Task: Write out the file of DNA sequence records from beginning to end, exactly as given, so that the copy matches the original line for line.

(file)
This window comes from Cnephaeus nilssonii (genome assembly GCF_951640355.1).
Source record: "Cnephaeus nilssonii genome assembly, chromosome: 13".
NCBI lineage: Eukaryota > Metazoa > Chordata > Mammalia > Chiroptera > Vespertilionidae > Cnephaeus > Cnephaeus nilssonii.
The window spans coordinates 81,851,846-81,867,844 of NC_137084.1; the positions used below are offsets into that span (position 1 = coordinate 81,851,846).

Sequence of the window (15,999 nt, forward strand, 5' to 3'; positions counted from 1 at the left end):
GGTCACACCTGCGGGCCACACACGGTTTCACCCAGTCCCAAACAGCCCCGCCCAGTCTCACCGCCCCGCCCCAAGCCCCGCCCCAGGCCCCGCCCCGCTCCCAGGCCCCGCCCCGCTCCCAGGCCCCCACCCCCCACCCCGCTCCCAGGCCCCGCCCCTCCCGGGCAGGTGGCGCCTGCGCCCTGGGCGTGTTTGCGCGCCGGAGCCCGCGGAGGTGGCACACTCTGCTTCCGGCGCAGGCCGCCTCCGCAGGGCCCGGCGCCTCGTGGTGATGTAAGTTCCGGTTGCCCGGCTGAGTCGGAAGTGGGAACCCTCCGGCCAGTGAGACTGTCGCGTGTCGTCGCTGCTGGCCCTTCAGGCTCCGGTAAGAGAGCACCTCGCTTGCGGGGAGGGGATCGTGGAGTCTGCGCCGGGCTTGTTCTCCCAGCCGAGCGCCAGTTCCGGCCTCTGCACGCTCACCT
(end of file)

This window comes from Cnephaeus nilssonii (genome assembly GCF_951640355.1).
Source record: "Cnephaeus nilssonii genome assembly, chromosome: 13".
NCBI lineage: Eukaryota > Metazoa > Chordata > Mammalia > Chiroptera > Vespertilionidae > Cnephaeus > Cnephaeus nilssonii.
The window spans coordinates 81,851,846-81,867,844 of NC_137084.1; the positions used below are offsets into that span (position 1 = coordinate 81,851,846).

Sequence of the window (15,999 nt, forward strand, 5' to 3'; positions counted from 1 at the left end):
GGTCACACCTGCGGGCCACACACGGTTTCACCCAGTCCCAAACAGCCCCGCCCAGTCTCACCGCCCCGCCCCAAGCCCCGCCCCAGGCCCCGCCCCGCTCCCAGGCCCCGCCCCGCTCCCAGGCCCCCACCCCCCACCCCGCTCCCAGGCCCCGCCCCTCCCGGGCAGGTGGCGCCTGCGCCCTGGGCGTGTTTGCGCGCCGGAGCCCGCGGAGGTGGCACACTCTGCTTCCGGCGCAGGCCGCCTCCGCAGGGCCCGGCGCCTCGTGGTGATGTAAGTTCCGGTTGCCCGGCTGAGTCGGAAGTGGGAACCCTCCGGCCAGTGAGACTGTCGCGTGTCGTCGCTGCTGGCCCTTCAGGCTCCGGTAAGAGAGCACCTCGCTTGCGGGGAGGGGATCGTGGAGTCTGCGCCGGGCTTGTTCTCCCAGCCGAGCGCCAGTTCCGGCCTCTGCACGCTCACCT